Volkswagen stands by its software installed in vehicles, and insists the company did not violate any regulations in the EU. The carmaker still admits to tampering with the software in cars in the United States.
According to a German media report, German automaker Volkswagen believes it has done no wrong regarding the emissions standards in its diesel cars sold in the European Union.
German daily newspaper "Süddeutsche Zeitung" and state broadcasters Norddeutscher Rundfunk and Westdeutscher Rundfunk collaborated on the report. VW said in the report that the software that was used on the diesel vehicles in the European Union “did not constitute an unauthorized shutdown device under European law.” An unauthorized shutdown means gas cleaning is shut off after taking an official measurement.Süddeutsche Zeitung - VW: we did not manipulate (in German)
Volkswagen said it would work with authorities in the "special interest of customers" in the EU, but continuously counters claims from customers, saying the cars meet the pollutant measurement requirements during tests, according to court documents.
Nitrogen oxide is more dangerous in terms of air quality, which is what is more important in United States emissions standards, where Volkswagen is currently fighting legal battles. EU regulations are much stricter on carbon dioxide levels, which contribute to global warming. Volkswagen said that nitrogen oxide is not harmful to health, a belief shared by the German Federal Environmental Agency. “According to our knowledge, a serious assessment of the number of illnesses or even deaths for certain population groups is not possible from a scientific perspective,” said the agency.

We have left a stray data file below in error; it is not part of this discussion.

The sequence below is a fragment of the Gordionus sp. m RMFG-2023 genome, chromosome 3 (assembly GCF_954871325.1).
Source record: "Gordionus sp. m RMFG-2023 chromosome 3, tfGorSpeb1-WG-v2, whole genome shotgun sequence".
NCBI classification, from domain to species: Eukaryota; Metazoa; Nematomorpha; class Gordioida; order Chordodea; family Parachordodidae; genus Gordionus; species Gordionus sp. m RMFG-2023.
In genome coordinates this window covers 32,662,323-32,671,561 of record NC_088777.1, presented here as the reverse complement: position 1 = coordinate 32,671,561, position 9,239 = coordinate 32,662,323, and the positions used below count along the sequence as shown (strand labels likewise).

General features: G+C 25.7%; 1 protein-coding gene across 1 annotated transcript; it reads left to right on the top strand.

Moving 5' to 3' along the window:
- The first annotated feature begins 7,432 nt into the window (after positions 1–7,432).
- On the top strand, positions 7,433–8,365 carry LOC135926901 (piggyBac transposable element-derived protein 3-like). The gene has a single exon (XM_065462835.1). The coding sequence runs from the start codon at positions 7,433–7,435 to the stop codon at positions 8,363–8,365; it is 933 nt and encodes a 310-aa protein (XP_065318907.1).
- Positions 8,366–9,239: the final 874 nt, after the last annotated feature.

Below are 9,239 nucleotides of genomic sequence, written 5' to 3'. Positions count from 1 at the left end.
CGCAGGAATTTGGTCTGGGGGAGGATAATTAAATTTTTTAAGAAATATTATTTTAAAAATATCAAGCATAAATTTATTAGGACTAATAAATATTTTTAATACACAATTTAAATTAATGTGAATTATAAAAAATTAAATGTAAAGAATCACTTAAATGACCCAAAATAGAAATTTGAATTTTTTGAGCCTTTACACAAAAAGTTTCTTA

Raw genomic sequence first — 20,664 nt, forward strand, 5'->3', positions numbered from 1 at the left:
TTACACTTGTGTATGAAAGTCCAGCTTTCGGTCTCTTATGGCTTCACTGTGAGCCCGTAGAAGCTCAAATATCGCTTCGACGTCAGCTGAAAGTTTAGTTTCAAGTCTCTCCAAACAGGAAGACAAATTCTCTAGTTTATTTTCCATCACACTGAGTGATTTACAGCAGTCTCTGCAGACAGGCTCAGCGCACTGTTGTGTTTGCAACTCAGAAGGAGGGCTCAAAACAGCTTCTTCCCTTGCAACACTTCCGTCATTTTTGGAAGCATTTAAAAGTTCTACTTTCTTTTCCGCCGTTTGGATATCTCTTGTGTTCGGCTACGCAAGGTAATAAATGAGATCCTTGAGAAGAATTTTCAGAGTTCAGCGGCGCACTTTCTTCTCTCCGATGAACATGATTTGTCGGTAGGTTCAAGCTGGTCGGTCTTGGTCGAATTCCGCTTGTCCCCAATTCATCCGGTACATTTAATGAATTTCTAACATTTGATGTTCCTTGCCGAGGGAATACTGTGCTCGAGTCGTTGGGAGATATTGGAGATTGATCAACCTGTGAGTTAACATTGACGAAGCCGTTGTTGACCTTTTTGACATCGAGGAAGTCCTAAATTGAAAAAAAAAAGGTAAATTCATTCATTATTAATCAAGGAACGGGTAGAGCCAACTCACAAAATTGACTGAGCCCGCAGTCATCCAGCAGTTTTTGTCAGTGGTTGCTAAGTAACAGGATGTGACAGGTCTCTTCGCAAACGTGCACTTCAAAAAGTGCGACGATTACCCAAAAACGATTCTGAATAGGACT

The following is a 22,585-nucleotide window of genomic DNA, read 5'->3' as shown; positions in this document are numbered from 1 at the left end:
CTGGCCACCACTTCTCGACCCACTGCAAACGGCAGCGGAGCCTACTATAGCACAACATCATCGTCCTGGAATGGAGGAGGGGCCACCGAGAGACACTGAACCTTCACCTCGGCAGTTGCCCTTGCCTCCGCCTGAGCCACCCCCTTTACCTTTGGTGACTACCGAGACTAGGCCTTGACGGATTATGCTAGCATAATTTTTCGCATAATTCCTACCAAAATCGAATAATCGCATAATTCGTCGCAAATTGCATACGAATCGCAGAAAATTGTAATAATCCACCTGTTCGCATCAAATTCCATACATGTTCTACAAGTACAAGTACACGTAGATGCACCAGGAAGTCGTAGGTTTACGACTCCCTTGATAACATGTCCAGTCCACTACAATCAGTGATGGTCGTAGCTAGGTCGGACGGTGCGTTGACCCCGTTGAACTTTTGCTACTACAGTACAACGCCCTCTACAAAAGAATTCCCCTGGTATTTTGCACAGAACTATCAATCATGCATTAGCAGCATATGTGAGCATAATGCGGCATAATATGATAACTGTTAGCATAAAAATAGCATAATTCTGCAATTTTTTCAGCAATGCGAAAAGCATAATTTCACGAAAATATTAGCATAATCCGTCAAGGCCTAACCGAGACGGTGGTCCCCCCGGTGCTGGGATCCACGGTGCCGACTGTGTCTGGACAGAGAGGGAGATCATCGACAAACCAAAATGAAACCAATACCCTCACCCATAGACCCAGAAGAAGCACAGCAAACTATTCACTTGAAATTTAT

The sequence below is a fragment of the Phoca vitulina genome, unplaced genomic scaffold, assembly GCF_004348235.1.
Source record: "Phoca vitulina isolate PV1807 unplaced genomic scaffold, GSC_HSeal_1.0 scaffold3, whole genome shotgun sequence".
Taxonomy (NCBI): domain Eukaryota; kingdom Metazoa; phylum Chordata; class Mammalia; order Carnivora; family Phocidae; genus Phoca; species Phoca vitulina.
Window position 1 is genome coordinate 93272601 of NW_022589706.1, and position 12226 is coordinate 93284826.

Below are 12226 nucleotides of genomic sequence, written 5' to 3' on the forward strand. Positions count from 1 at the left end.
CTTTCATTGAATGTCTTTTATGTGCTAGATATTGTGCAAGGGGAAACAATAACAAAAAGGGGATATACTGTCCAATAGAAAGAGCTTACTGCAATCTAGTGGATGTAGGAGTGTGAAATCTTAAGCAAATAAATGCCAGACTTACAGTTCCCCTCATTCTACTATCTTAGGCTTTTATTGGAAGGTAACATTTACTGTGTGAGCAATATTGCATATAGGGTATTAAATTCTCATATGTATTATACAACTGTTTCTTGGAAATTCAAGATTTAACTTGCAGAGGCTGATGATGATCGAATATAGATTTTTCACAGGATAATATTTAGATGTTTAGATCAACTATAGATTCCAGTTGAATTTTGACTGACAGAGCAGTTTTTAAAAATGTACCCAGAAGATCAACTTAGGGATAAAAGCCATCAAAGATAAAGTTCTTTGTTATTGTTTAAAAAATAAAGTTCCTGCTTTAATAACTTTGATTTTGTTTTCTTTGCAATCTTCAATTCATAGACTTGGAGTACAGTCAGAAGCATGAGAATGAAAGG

VW admitted to manipulating the software to beat emissions tests for its 2.0-liter model diesel cars in the United States and has been ordered to pay approximately $15 billion (13.5€ billion) in damages and penalties to American drivers, hundreds of thousands of which accepted the deal. It is not clear how much the penalty for drivers of 3.0-liter model diesel cars will be, as that is still being determined in a San Francisco court.
kbd/kl (Süddeutsche Zeitung)